On the lookout for foreign extremists entering Sabah

KOTA KINABALU: Detecting extremists passing through Sabah, who move under the guise of ordinary “migrants” between Indonesia and the Philippines, has been keeping security forces on their toes.

Over the past year, foreign extremists have entered the state, with some even looking for work in the interior.

The money they earn in Sabah is used to sustain them later at Abu Sayyaf camps in Jolo.

Comm Datuk Hazani Ghazali, in an interview prior to his appointment as Bukit Aman Internal Security and Public Order director on Thursday, noted that so far these extremists have only used Sabah to hide or as a transit point.

“It is not really serious because they are not targeting Sabah. They are hiding by keeping a low profile when they slip into the state,” he said.

The former Sabah police chief said that over the years the Special Branch has been able to detect and arrest some of these extremists.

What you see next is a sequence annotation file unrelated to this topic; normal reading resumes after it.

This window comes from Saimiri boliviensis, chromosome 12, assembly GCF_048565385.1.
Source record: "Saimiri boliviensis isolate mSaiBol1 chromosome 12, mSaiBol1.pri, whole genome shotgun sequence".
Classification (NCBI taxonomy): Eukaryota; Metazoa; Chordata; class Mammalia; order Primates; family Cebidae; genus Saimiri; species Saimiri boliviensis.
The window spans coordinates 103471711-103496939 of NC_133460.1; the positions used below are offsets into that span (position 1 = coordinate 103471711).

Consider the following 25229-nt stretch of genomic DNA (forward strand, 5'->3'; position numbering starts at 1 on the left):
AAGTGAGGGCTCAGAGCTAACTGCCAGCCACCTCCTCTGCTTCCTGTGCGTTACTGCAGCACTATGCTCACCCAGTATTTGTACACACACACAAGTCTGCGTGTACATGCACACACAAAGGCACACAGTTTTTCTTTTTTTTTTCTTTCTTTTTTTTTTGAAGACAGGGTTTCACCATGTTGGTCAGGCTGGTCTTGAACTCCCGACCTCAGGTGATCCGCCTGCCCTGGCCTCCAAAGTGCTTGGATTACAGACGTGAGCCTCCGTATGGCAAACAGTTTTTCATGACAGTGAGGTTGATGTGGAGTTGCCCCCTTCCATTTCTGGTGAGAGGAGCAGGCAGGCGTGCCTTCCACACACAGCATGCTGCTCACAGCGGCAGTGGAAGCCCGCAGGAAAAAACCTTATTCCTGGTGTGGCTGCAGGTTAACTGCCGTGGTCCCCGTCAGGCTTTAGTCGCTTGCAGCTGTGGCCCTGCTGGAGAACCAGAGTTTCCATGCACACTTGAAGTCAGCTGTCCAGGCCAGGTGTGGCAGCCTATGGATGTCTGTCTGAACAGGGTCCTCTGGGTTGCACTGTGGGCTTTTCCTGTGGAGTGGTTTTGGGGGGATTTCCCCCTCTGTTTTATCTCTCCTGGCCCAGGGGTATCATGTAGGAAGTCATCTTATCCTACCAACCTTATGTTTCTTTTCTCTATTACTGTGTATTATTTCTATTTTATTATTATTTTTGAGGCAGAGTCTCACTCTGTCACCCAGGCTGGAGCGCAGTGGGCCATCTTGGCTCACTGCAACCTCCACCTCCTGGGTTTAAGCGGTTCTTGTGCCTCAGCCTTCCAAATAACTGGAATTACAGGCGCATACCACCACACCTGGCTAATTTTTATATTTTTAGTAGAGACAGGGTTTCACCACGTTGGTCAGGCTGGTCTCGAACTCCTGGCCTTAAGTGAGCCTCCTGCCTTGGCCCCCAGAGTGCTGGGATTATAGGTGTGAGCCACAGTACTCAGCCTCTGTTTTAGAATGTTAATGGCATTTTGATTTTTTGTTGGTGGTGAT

A lot of monitoring and action, he said, was based on shared intelligence between Malaysia, Indonesia and the Philippines.

Such information had led to many successes including the arrest of an improvised explosive device expert.

In 2018 and 2019, four foreigners linked to various extremist groups were arrested.

He said Abu Sayyaf gunmen who were hiding in the southwest of Beaufort were either arrested or killed in a shootout earlier this year.

Meanwhile, Comm Hazani said they managed to stop an Abu Sayyaf plan to kidnap plantation owners after two suspects were killed in a shootout in Sandakan two weeks ago.

He said the Eastern Sabah Security Command (Esscom) and the special branch were constantly coordinating to monitor and act against these extremists.

“We are always gathering information and reconfirming with other countries before we take appropriate action.

“We are always on the alert, we have to work hard and public help is always needed,” said Comm Hazani, who previously served as Esscom commander before becoming Sabah Police Commissioner last year.

Various extremist groups including Abu Sayyaf and more recently Jemaah Ansharut Daulah members have been known to hide out in Sabah to evade Indonesian and Philippines security forces.

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